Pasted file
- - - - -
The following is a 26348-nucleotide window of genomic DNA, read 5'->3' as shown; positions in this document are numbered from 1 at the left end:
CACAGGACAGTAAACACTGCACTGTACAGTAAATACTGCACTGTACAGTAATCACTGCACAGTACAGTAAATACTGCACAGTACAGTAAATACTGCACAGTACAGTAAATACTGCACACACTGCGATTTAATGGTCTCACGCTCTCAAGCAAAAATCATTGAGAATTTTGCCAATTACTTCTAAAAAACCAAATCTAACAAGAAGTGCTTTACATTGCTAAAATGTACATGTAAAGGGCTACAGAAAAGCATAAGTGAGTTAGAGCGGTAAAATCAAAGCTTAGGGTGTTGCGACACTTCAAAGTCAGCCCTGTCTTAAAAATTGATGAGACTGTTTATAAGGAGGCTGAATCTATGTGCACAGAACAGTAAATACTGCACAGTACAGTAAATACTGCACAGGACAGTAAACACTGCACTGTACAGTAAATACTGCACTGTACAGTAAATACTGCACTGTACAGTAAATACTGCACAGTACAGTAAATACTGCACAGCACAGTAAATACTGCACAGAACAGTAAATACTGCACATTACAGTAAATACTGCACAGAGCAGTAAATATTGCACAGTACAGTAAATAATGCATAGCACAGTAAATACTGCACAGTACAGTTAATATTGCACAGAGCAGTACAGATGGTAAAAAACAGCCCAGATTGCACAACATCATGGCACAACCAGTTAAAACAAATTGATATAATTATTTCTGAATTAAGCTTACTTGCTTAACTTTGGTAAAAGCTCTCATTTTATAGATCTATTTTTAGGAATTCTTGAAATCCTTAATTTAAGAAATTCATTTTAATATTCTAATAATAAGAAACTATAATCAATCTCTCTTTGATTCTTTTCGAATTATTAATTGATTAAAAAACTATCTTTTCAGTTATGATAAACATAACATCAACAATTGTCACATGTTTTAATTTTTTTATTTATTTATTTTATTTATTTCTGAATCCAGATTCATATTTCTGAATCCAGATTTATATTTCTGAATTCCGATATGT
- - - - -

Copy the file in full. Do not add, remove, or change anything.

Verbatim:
The following is a 26348-nucleotide window of genomic DNA, read 5'->3' as shown; positions in this document are numbered from 1 at the left end:
CACAGGACAGTAAACACTGCACTGTACAGTAAATACTGCACTGTACAGTAATCACTGCACAGTACAGTAAATACTGCACAGTACAGTAAATACTGCACAGTACAGTAAATACTGCACACACTGCGATTTAATGGTCTCACGCTCTCAAGCAAAAATCATTGAGAATTTTGCCAATTACTTCTAAAAAACCAAATCTAACAAGAAGTGCTTTACATTGCTAAAATGTACATGTAAAGGGCTACAGAAAAGCATAAGTGAGTTAGAGCGGTAAAATCAAAGCTTAGGGTGTTGCGACACTTCAAAGTCAGCCCTGTCTTAAAAATTGATGAGACTGTTTATAAGGAGGCTGAATCTATGTGCACAGAACAGTAAATACTGCACAGTACAGTAAATACTGCACAGGACAGTAAACACTGCACTGTACAGTAAATACTGCACTGTACAGTAAATACTGCACTGTACAGTAAATACTGCACAGTACAGTAAATACTGCACAGCACAGTAAATACTGCACAGAACAGTAAATACTGCACATTACAGTAAATACTGCACAGAGCAGTAAATATTGCACAGTACAGTAAATAATGCATAGCACAGTAAATACTGCACAGTACAGTTAATATTGCACAGAGCAGTACAGATGGTAAAAAACAGCCCAGATTGCACAACATCATGGCACAACCAGTTAAAACAAATTGATATAATTATTTCTGAATTAAGCTTACTTGCTTAACTTTGGTAAAAGCTCTCATTTTATAGATCTATTTTTAGGAATTCTTGAAATCCTTAATTTAAGAAATTCATTTTAATATTCTAATAATAAGAAACTATAATCAATCTCTCTTTGATTCTTTTCGAATTATTAATTGATTAAAAAACTATCTTTTCAGTTATGATAAACATAACATCAACAATTGTCACATGTTTTAATTTTTTTATTTATTTATTTTATTTATTTCTGAATCCAGATTCATATTTCTGAATCCAGATTTATATTTCTGAATTCCGATATGT